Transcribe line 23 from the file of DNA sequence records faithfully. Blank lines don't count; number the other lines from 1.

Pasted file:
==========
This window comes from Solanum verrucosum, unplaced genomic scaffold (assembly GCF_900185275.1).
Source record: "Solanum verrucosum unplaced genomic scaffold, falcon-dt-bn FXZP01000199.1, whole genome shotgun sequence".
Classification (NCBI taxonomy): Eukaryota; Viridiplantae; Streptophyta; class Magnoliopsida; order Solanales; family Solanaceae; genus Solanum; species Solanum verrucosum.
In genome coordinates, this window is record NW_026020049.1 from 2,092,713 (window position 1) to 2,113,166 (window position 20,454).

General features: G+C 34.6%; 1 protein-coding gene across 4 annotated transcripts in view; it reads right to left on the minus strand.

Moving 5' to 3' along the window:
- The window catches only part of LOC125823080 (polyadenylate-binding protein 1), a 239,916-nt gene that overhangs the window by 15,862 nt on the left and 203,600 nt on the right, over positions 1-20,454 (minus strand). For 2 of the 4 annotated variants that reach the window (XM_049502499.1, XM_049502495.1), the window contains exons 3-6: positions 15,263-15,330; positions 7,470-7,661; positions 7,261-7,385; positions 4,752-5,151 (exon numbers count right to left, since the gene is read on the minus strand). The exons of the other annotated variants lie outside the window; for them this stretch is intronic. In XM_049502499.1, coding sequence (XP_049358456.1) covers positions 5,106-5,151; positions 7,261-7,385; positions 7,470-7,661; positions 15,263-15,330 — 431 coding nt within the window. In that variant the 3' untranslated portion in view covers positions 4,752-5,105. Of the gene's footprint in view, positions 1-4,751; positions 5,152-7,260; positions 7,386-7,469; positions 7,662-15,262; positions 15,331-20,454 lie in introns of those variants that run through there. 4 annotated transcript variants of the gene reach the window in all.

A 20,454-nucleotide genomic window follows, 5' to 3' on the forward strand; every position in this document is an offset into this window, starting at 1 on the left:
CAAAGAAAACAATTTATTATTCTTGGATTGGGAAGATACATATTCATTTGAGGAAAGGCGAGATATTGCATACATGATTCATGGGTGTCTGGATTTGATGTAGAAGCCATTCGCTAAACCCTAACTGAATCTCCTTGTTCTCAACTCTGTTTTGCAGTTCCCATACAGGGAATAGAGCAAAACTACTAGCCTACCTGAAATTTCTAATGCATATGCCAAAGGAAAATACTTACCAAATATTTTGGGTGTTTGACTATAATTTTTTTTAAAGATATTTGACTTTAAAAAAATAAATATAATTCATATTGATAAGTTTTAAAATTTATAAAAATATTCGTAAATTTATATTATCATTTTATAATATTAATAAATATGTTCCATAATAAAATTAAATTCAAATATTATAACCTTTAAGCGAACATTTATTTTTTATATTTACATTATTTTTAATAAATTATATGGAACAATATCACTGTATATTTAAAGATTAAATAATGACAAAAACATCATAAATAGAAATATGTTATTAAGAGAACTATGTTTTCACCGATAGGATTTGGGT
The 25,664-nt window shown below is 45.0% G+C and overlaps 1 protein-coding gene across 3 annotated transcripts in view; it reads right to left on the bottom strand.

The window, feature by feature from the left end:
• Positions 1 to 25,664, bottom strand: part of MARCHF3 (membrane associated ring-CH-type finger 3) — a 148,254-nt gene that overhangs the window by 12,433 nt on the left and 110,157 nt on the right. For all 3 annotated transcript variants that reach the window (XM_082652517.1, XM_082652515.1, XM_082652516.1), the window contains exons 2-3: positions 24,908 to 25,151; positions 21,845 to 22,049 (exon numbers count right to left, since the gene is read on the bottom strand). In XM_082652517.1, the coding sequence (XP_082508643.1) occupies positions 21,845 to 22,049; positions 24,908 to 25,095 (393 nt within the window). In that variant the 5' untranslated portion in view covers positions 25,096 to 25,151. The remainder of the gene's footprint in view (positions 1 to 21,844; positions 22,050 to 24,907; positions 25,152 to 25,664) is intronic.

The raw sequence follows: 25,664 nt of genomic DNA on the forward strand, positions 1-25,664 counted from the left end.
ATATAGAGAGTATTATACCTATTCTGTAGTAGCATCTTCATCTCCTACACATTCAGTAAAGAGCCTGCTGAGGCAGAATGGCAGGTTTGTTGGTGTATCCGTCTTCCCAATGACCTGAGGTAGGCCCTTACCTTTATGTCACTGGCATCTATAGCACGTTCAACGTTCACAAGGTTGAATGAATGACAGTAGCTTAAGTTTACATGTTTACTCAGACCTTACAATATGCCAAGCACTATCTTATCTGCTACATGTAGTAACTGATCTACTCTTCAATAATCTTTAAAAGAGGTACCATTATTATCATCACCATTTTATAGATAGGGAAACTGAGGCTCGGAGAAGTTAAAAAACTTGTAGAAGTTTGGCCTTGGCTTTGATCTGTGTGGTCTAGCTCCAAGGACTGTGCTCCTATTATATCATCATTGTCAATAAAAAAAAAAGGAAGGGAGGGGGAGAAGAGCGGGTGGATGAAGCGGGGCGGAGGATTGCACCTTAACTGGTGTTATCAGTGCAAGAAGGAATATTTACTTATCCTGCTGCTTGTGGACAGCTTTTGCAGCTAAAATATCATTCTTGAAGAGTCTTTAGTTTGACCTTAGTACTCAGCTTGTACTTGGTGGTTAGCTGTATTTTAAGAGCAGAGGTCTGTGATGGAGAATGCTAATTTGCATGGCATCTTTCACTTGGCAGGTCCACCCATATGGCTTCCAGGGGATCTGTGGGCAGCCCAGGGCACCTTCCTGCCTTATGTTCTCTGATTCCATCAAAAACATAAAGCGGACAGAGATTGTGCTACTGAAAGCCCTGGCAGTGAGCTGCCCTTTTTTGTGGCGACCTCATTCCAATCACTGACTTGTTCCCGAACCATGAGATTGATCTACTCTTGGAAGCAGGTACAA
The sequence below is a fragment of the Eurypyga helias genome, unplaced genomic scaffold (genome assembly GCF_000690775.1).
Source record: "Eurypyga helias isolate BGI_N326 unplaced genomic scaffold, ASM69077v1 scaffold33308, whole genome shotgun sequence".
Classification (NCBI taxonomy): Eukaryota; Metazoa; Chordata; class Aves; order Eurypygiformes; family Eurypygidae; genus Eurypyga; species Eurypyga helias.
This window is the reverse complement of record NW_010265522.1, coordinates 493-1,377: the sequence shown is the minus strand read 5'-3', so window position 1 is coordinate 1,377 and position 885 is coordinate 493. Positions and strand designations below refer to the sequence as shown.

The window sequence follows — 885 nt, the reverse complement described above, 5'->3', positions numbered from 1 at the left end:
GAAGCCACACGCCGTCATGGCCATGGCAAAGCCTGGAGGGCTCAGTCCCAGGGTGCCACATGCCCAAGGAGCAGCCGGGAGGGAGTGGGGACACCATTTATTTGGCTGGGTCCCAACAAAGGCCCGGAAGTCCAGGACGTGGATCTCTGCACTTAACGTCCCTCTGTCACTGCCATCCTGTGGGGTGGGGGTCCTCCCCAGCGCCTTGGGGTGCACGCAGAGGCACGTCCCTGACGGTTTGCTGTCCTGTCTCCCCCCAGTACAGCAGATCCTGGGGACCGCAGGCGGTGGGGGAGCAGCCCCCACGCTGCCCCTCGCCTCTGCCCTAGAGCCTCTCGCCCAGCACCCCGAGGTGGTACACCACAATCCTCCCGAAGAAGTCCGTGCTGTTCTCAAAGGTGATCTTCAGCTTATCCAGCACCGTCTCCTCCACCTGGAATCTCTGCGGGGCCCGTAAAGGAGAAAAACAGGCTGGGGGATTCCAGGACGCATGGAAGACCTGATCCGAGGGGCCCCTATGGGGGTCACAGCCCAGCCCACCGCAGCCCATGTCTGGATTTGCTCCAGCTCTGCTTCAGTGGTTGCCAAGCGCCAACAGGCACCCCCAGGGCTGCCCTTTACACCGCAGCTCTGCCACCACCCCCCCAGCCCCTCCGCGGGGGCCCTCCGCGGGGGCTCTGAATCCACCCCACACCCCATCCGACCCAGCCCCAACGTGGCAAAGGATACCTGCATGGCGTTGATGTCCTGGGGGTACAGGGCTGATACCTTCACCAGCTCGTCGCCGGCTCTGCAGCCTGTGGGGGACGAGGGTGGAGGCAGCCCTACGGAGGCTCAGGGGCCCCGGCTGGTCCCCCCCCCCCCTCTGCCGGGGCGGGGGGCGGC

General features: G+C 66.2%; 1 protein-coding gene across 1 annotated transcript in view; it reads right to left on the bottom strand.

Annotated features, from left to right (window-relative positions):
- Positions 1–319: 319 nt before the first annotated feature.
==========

- Positions 1–319: 319 nt before the first annotated feature.